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I have $X_1, X_2, X_3, \cdots$ which are independent random variables with the same non-zero mean ($\mu\ne0$) and same variance $\sigma^2$.

I would like to compute $$\lim_{n\to\infty} P[\frac{1}n\sum^n_{i=1}X_i < \frac{\mu}{2}]$$ for $\mu<0$ and $\mu>0$.

My initial thought was to use the central limit theorem but it indicates the variables must be identically distributed which I dont have here -- only have first and second order moments are similar.

Any thoughts on how to start tackling this?

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Chebychev's inequality may help.

For $\mu > 0$, we have $$P\left(\frac{1}{n} \sum_{i=1}^n X_i < \frac{\mu}{2}\right) \le P\left(\left|\frac{1}{n} \sum_{i=1}^n X_i - \mu \right| > \frac{\mu}{2}\right) \le \frac{\sigma^2/n}{\mu^2/4} \to 0.$$ For $\mu < 0$, we have $$P\left(\frac{1}{n} \sum_{i=1}^n X_i \ge \frac{\mu}{2}\right) \le P\left(\left|\frac{1}{n} \sum_{i=1}^n X_i - \mu \right| \ge \frac{\mu}{2}\right) \le \frac{\sigma^2/n}{\mu^2/4} \to 0$$ so $P\left(\frac{1}{n} \sum_{i=1}^n X_i < \frac{\mu}{2}\right) \to 1$.

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    $\begingroup$ @ClementC. You're right, thanks for catching my mistake. $\endgroup$ – angryavian Dec 21 '18 at 2:56
  • $\begingroup$ Why is the right side of Chebychev's inquality have n and not n^2? $\endgroup$ – Avedis Dec 23 '18 at 1:43
  • $\begingroup$ @Avedis Think carefully about what the variance of $\frac{1}{n} \sum_{i=1}^n X_i$ is. $\endgroup$ – angryavian Dec 23 '18 at 2:08
  • $\begingroup$ Thank you, I just figure out what you mentioned on my own. However, when I complete the problem, I get a different answer then you do for $\mu>0$. Why? $\endgroup$ – Avedis Dec 23 '18 at 3:51
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Define $M_n=\frac{1}{n}\sum_{i-1}^nX_i$.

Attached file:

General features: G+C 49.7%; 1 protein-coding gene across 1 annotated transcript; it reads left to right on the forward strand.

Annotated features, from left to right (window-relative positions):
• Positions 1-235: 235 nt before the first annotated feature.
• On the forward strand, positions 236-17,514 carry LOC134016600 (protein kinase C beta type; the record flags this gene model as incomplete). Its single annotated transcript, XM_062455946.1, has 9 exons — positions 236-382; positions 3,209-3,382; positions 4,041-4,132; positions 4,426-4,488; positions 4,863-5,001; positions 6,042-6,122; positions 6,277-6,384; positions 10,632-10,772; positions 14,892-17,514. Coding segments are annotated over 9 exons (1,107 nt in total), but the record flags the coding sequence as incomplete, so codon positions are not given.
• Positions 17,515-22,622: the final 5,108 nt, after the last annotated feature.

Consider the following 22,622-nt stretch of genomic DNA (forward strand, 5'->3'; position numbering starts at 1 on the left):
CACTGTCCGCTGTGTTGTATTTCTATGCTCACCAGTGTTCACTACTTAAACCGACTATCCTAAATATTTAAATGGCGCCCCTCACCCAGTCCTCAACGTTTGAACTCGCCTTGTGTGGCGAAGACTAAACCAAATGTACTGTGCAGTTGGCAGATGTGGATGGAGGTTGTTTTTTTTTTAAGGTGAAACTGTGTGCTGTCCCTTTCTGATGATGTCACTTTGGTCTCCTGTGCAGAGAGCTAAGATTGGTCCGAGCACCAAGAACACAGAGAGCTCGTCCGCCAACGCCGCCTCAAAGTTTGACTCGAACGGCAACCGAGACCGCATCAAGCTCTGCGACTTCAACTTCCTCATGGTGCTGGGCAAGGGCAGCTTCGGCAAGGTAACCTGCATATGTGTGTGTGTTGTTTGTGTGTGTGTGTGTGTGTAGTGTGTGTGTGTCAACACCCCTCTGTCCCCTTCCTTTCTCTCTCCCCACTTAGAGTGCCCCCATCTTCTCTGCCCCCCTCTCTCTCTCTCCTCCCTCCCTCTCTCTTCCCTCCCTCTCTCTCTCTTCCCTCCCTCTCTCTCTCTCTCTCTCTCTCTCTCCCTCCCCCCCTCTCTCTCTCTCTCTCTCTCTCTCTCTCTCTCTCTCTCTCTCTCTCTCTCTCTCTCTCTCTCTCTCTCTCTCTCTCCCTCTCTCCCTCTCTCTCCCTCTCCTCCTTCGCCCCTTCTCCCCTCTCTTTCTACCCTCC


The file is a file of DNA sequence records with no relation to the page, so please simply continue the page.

$E[M_n]=\mu$, $Var[M_n]=\frac{\sigma_X^2}{n}$

For $\mu<0$:

$$P[M_n<\frac{\mu}{2}]$$

$$P[M_n-\mu<\frac{\mu}{2}-\mu]$$ (Subtracting $\mu$ from both sides)

$$P[M_n-\mu<\frac{\mu}{2}-\mu]$$

$$P[M_n-\mu< -\frac{\mu}{2}]$$

(using Chebyshev inequality)

$$P[|M_n-\mu| < -\frac{\mu}{2}]$$

$$P[|M_n-\mu| < -\frac{\mu}{2}] \geq 1 - \frac{\sigma_X^2/n}{\mu^2/4}$$ which goes to zero when n goes to infinity, so the Probability is $1-0=1$.

For $\mu > 0$:

$$P[M_n<\frac{\mu}{2}]$$

$$P[M_n-\mu<\frac{\mu}{2}-\mu]$$ (Subtracting $\mu$ from both sides)

$$P[M_n-\mu<\frac{\mu}{2}-\mu]$$

$$P[M_n-\mu< -\frac{\mu}{2}]$$

(flip inequality due to division of both sides by -1)

$$P[-M_n+\mu > \frac{\mu}{2}]$$

(using Chebyshev inequality and fact of $|A|=|-A|$)

$$P[|M_n-\mu| > \frac{\mu}{2}]$$

$$P[|M_n-\mu| < \frac{\mu}{2}] \leq \frac{\sigma_X^2/n}{\mu^2/4}$$ which goes to zero when n goes to infinity. So, the probability is 0.

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  • $\begingroup$ In both cases you should have $(\mu/2)^2=\mu^2/4$ rather than $\mu^2/2$. And it seems our answers agree. $\endgroup$ – angryavian Dec 23 '18 at 4:20
  • $\begingroup$ You are right and I will fix. I misread your answer. I thought the last statement was a summary of the entire problem, not the last part exclusively. Thank you! $\endgroup$ – Avedis Dec 23 '18 at 14:04

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